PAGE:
I have hundreds of books I will never read again, and some I never read in the first place. For the ones printed on traditional paper, I can give them away or sell them. The e-books are another story. They’re “stuck” wherever they’re stored, and if there’s a way to resell them and move them to someone else’s device, it’s probably copyright infringement.
That’s the lesson of the Second Circuit’s opinion in Capitol Records, LLC. v. ReDigi (Opinion available here, PDF). This case is about a company, ReDigi, that allowed purchasers of digital music to resell that music to other purchasers. The company did it by developing a system that transferred the digital music recording from one electronic storage device to another, ultimately erasing the digital recording from the first device. Record companies sued, and the District Court and the Second Circuit agreed with them, concluding that ReDigi had violated the Copyright Act.
In an opinion filed on December 12, 2018, the Second Circuit said: “The fixing of the digital file in the ReDigi server, as well as in the new purchaser’s device, creates a new phonorecord, which is a reproduction,” violating the Copyright Act’s “grant [to] the owner of a copyright the exclusive right to control the reproduction and the distribution of the copyrighted work.” (Opinion at 11-12, 16). The Court further concluded that ReDigi’s reproduction of copyrighted works did not fall into the Fair Use exception to copyright infringement.
Realizing this case has implications for all digital goods, including books, the American Library Association (ALA) filed an amicus brief (“friend-of-the-court brief”) in support of ReDigi (available here, PDF). They argued that ReDigi’s actions fall within the Fair Use exception, saying that “a positive fair use determination in this case would encourage libraries to provide innovative services to their users… such as the Internet Archive’s Open Library (page 5).”
Disagreeing with the ALA, the Association of American Publishers filed an amicus brief in support of the record industry, arguing that a decision “in ReDigi’s favor… would be catastrophic for the entire publishing industry (page 6) (available here, PDF).”
The Court rejected ReDigi’s and the ALA’s arguments and sided with the record and publishing industry. So, that’s the status of the law right now. But what if Congress changes it?
As the Second Circuit says in its opinion:
If ReDigi and its champions have persuasive arguments in support of the change of law they advocate, it is Congress they should persuade. We reject the invitation to substitute our judgment for that of Congress (36).
What I want to discuss — as a purchaser and author of e-books — is whether Congress should amend the Copyright Act to allow the resale of digital materials, including “used” e-books.
The Association of American Publishers’ brief paints a gloomy future for the publishing industry if services like ReDigi’s transfer system ever become legal. While I’d like to say that they’re overreacting, I can’t deny that a secondary market of “used” e-books will have a huge impact on the primary market for these books. As they argue:
- “Digital copies of eBooks are perfect market substitutes for new eBooks,” unlike used paper books which disintegrate over time.
- “A secondary ‘lending’ market for eBooks, would  quickly satisfy consumer demand from a very limited number of authorized copies.” (see the example in A Second Hand Market for Digital Goods?)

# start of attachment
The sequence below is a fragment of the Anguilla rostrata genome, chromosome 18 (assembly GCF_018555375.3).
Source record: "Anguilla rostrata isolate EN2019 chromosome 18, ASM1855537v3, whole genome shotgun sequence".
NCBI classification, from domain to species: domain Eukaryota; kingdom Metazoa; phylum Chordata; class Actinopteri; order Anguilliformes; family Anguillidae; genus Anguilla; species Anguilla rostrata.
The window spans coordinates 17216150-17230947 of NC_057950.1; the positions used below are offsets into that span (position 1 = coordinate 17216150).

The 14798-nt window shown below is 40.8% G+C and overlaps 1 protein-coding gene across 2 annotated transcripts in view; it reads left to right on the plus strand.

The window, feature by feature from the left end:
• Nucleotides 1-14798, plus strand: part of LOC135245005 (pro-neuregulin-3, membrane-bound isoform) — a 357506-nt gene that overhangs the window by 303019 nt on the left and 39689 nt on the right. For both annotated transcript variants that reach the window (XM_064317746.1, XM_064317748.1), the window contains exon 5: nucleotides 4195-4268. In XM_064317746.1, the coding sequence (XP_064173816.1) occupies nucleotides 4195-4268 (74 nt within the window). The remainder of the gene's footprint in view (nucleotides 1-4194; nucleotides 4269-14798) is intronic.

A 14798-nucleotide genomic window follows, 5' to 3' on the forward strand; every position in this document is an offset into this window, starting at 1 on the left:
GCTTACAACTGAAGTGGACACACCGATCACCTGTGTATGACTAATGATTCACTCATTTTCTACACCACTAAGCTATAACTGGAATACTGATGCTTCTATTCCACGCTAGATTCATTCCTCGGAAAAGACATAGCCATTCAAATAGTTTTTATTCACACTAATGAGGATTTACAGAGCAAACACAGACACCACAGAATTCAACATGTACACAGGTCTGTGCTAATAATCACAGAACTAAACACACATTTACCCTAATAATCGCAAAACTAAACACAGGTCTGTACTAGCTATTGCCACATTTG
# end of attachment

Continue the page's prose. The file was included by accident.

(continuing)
Yes, a secondary market of “used” ebooks will reduce the sales of books in the primary market, ultimately reducing the money publishers and authors receive. This troubling scenario is quite different from what publishers and authors faced in Authors Guild v. HathiTrust, 755 F.3d 87 (2d Cir. 2014) and Authors Guild v. Google, 804 F.3d 202 (2d Cir. 2015). In both of these cases, the Authors Guild and its allies lost–and rightly so.
In the HathiTrust case, the Authors Guild and others challenged the use of copyrighted works in a repository that (1) allows users to see search terms in books (but not the whole books), (2) preserves copyrighted works for replacement when a member’s original copy is lost, destroyed, or stolen (and “a replacement copy is unobtainable at a ‘fair’ price elsewhere”), and (3) allows member libraries “to provide patrons with certified print disabilities access to the full text of the copyrighted works.” The repository serves a public good — including the important goal of increasing accessibility to books for people with disabilities — and did not substantially impact the primary market for the books.
Similarly, in Authors Guild v. Google, the Library Project and Google books project, which allow users to search books to find out whether “the book contains a specified word or term” and see “snippets” of the text, did not substantially impact the primary market for the books. If anything, those projects advertise those books, possibly encouraging people to buy them so they can see more than a mere “snippet.”
Unlike Google’s projects and HathiTrust, ReDigi’s system actually creates a secondary market for ebooks that competes directly with the primary market. Why would anyone buy a first-band ebook when they can just as quickly and more cheaply buy a second-hand ebook in pristine condition? The reduction in sales in the primary market could dissuade publishers from offering ebooks.
Would it also discourage authors from writing them? As an indie author, I’ve never expected to make much money from the books I publish. I write these books because it’s a fun experience and a much-needed distraction from my public policy and litigation-focused “day job.” But I realize that it’s a privilege to be able to make art for little pay, and I’m wary of any potential legislative change or future judicial announcement that reduces the income of artists.